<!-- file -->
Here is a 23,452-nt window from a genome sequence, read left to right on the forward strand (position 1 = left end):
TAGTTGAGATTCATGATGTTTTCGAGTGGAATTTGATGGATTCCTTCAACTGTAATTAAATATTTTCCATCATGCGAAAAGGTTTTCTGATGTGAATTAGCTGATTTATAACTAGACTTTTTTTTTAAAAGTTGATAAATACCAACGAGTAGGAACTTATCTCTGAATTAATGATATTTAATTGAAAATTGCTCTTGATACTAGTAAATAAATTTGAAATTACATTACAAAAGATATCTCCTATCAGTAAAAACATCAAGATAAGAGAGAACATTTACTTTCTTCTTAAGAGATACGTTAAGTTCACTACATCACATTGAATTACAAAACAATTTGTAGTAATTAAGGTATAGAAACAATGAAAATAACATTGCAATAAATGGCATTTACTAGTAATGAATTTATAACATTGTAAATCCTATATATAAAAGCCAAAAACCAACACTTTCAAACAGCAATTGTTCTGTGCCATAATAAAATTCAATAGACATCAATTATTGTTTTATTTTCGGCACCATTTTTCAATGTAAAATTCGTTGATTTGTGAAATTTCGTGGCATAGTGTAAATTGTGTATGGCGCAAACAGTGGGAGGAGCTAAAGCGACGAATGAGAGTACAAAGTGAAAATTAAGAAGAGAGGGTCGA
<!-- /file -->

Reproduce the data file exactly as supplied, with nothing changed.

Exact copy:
Here is a 23,452-nt window from a genome sequence, read left to right on the forward strand (position 1 = left end):
TAGTTGAGATTCATGATGTTTTCGAGTGGAATTTGATGGATTCCTTCAACTGTAATTAAATATTTTCCATCATGCGAAAAGGTTTTCTGATGTGAATTAGCTGATTTATAACTAGACTTTTTTTTTAAAAGTTGATAAATACCAACGAGTAGGAACTTATCTCTGAATTAATGATATTTAATTGAAAATTGCTCTTGATACTAGTAAATAAATTTGAAATTACATTACAAAAGATATCTCCTATCAGTAAAAACATCAAGATAAGAGAGAACATTTACTTTCTTCTTAAGAGATACGTTAAGTTCACTACATCACATTGAATTACAAAACAATTTGTAGTAATTAAGGTATAGAAACAATGAAAATAACATTGCAATAAATGGCATTTACTAGTAATGAATTTATAACATTGTAAATCCTATATATAAAAGCCAAAAACCAACACTTTCAAACAGCAATTGTTCTGTGCCATAATAAAATTCAATAGACATCAATTATTGTTTTATTTTCGGCACCATTTTTCAATGTAAAATTCGTTGATTTGTGAAATTTCGTGGCATAGTGTAAATTGTGTATGGCGCAAACAGTGGGAGGAGCTAAAGCGACGAATGAGAGTACAAAGTGAAAATTAAGAAGAGAGGGTCGA